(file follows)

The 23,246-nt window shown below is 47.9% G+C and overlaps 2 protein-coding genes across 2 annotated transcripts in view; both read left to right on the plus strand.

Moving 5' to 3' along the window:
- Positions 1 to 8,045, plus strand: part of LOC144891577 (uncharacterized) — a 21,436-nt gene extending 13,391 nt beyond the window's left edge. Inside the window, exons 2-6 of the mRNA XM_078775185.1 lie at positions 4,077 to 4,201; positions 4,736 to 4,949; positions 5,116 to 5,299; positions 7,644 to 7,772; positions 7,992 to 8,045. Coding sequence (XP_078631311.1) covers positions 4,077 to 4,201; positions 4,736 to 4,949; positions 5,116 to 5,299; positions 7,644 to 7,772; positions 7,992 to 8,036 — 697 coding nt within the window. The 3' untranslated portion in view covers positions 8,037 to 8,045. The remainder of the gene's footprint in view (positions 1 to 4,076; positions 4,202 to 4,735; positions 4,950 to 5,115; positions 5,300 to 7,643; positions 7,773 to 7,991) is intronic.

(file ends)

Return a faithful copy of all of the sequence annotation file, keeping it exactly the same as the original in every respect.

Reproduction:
The 23,246-nt window shown below is 47.9% G+C and overlaps 2 protein-coding genes across 2 annotated transcripts in view; both read left to right on the plus strand.

Moving 5' to 3' along the window:
- Positions 1 to 8,045, plus strand: part of LOC144891577 (uncharacterized) — a 21,436-nt gene extending 13,391 nt beyond the window's left edge. Inside the window, exons 2-6 of the mRNA XM_078775185.1 lie at positions 4,077 to 4,201; positions 4,736 to 4,949; positions 5,116 to 5,299; positions 7,644 to 7,772; positions 7,992 to 8,045. Coding sequence (XP_078631311.1) covers positions 4,077 to 4,201; positions 4,736 to 4,949; positions 5,116 to 5,299; positions 7,644 to 7,772; positions 7,992 to 8,036 — 697 coding nt within the window. The 3' untranslated portion in view covers positions 8,037 to 8,045. The remainder of the gene's footprint in view (positions 1 to 4,076; positions 4,202 to 4,735; positions 4,950 to 5,115; positions 5,300 to 7,643; positions 7,773 to 7,991) is intronic.